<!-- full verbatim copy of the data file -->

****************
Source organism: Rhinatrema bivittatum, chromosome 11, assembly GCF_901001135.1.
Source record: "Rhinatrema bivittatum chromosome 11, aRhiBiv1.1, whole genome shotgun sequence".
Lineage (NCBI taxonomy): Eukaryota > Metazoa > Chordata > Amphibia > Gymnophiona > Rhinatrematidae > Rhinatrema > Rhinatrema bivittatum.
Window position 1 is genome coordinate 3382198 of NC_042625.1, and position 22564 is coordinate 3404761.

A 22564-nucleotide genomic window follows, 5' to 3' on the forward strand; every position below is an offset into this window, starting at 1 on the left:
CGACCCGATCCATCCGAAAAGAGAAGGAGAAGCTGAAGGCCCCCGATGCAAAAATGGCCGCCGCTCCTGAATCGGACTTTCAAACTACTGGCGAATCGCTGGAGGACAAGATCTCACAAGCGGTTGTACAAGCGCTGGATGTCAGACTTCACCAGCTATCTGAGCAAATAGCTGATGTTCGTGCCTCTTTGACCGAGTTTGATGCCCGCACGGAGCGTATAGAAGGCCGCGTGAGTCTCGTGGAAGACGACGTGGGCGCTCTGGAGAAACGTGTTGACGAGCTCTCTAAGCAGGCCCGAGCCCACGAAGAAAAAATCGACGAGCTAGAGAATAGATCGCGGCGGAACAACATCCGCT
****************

Source organism: Rhinatrema bivittatum, chromosome 11, assembly GCF_901001135.1.
Source record: "Rhinatrema bivittatum chromosome 11, aRhiBiv1.1, whole genome shotgun sequence".
Lineage (NCBI taxonomy): Eukaryota > Metazoa > Chordata > Amphibia > Gymnophiona > Rhinatrematidae > Rhinatrema > Rhinatrema bivittatum.
Window position 1 is genome coordinate 3382198 of NC_042625.1, and position 22564 is coordinate 3404761.

A 22564-nucleotide genomic window follows, 5' to 3' on the forward strand; every position below is an offset into this window, starting at 1 on the left:
CGACCCGATCCATCCGAAAAGAGAAGGAGAAGCTGAAGGCCCCCGATGCAAAAATGGCCGCCGCTCCTGAATCGGACTTTCAAACTACTGGCGAATCGCTGGAGGACAAGATCTCACAAGCGGTTGTACAAGCGCTGGATGTCAGACTTCACCAGCTATCTGAGCAAATAGCTGATGTTCGTGCCTCTTTGACCGAGTTTGATGCCCGCACGGAGCGTATAGAAGGCCGCGTGAGTCTCGTGGAAGACGACGTGGGCGCTCTGGAGAAACGTGTTGACGAGCTCTCTAAGCAGGCCCGAGCCCACGAAGAAAAAATCGACGAGCTAGAGAATAGATCGCGGCGGAACAACATCCGCT